When beautiful Salomy Jane resists the romantic advances of a young ruffian, she is rescued by Jack Dart, who has his own additional reasons for tangling with the man. Jack fights the ... See full summary »

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(play), (screenplay) | 1 more credit »
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Cast

Cast overview, first billed only:
Beatriz Michelena ...
House Peters ...
Jack Dart, The Man
William Pike ...
Red Pete Heath
Clara Beyers ...
Mrs. Heath (as Clara Byers)
Lorraine Levy ...
Anna May
Loretta Ephran ...
Walter Williams ...
D. Mitsoras ...
Gallagher
Andrew Robson ...
Matt Snyder ...
Harold B. Meade ...
Clarence Arper ...
Col. G.L. Starbottle
Harold Entwistle ...
Fred Snook ...
Ernest Joy ...
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Storyline

When beautiful Salomy Jane resists the romantic advances of a young ruffian, she is rescued by Jack Dart, who has his own additional reasons for tangling with the man. Jack fights the ruffian and kills him. He escapes with the law on his trail, for it is (wrongly) presumed that he is also the man who held up the stagecoach. Salomy Jane comes to his rescue when he is captured and about to be lynched. Written by Jim Beaver <jumblejim@prodigy.net>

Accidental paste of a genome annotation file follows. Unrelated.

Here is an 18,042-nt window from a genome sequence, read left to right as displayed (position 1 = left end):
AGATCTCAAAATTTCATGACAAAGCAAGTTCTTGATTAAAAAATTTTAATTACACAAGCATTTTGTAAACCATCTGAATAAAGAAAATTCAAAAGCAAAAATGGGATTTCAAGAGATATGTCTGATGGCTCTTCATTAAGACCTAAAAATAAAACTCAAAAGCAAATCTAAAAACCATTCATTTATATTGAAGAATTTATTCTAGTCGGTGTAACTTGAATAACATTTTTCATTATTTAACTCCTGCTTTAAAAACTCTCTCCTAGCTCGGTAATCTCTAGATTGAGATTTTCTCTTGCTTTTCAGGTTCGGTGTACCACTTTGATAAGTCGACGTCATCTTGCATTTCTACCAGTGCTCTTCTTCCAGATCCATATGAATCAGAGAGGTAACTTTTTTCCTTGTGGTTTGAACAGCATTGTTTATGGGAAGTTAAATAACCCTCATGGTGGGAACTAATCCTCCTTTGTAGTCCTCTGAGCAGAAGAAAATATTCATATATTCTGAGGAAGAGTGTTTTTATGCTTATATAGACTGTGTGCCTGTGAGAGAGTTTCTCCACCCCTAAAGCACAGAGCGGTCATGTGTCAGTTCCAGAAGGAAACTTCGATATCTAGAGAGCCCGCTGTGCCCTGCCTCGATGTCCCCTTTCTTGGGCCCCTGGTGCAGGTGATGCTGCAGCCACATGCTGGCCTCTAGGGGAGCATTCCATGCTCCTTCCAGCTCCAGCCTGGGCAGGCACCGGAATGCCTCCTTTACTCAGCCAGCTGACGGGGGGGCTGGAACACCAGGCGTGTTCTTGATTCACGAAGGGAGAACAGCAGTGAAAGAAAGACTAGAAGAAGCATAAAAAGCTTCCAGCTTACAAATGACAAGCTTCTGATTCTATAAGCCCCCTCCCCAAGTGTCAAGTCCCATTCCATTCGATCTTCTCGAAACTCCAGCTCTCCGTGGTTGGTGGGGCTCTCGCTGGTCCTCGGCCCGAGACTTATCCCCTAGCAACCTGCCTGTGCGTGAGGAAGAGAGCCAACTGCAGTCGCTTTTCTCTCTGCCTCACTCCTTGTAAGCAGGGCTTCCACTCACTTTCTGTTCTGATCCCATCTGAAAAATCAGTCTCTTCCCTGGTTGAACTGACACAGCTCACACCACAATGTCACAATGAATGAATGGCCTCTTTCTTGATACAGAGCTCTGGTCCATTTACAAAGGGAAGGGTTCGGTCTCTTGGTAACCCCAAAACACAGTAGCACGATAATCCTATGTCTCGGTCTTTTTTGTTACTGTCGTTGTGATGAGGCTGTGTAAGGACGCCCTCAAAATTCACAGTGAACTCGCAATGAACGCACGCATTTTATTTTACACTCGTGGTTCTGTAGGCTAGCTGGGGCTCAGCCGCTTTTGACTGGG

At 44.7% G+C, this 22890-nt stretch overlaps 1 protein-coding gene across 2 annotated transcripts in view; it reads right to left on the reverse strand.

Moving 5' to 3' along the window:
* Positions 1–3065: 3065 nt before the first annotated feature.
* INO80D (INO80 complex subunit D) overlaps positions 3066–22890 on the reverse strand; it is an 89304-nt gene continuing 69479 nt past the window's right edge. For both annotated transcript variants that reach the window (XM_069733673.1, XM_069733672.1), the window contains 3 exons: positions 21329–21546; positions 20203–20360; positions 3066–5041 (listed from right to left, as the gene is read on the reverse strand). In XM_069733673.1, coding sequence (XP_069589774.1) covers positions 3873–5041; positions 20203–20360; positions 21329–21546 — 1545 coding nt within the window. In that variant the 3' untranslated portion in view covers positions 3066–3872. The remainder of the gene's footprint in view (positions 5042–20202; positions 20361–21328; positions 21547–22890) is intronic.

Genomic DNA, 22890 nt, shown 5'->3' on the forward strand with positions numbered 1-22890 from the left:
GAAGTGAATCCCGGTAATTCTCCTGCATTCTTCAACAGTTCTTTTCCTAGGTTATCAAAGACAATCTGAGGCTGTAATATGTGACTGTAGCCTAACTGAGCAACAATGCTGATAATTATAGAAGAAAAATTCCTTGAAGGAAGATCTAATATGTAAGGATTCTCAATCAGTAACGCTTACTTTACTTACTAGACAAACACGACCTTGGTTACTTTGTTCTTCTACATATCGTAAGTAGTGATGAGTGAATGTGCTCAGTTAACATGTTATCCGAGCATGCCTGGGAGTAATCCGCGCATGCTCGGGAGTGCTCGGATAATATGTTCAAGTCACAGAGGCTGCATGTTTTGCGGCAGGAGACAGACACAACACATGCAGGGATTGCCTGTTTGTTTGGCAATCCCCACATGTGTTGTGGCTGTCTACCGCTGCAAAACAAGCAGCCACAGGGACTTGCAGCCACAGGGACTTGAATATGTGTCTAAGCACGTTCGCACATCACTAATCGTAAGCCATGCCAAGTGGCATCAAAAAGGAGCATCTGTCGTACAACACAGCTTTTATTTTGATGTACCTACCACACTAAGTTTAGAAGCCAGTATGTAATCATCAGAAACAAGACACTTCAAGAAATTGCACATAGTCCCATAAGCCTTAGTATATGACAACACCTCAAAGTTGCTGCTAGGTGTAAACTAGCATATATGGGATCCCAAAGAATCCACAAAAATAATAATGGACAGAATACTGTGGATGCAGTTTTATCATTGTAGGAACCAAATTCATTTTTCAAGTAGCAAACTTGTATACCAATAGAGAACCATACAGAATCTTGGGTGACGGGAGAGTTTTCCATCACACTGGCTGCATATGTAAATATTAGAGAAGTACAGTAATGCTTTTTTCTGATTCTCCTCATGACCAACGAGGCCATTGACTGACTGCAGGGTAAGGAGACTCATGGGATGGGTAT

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Genres:

Western

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Release Date:

2 November 1914 (USA)  »

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Aspect Ratio:

1.33 : 1
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Connections

Remade as Wild Girl (1932) See more »

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User Reviews

 
You Gotta Have Harte
8 April 2012 | by (New York City) – See all my reviews

SALOMY JAME is an ambitious movie from the dawn of American feature production. Based, as it is, on a stage adaptation of a Bret Harte story -- with interpolations from other stories by that author -- it attempts to do too many things without sufficient focus.

Having seen several adaptations made in this period, I suggest there are several reasons for this, including techniques still too primitive, but mostly because these movies were probably not seen as the primary medium for the story -- it was probably meant for someone already familiar with the Harte story or perhaps the stage play. Given that the IMDb does not show a credit for Harte's writing in the last thirty years, the casual assumptions of the movie makers will be lost in the welter of characters, props and even stage dressing -- during an early scene set in a store my eyes kept being drawn to the immense variety of goods on the shelves.

This is a pity, because the print that turned up in New Zealand and was repatriated to the United States about 2010 is in gorgeous condition and features some work by future stalwarts in front of and behind the camera -- Jack Holt is a stunt double, William Nigh is an actor. Hal Mohr, however, is the cameraman, as he would continue to be for many a decade -- he would be the only write-in Oscar winner in the 1930s and was still working through the end of the 1960s.


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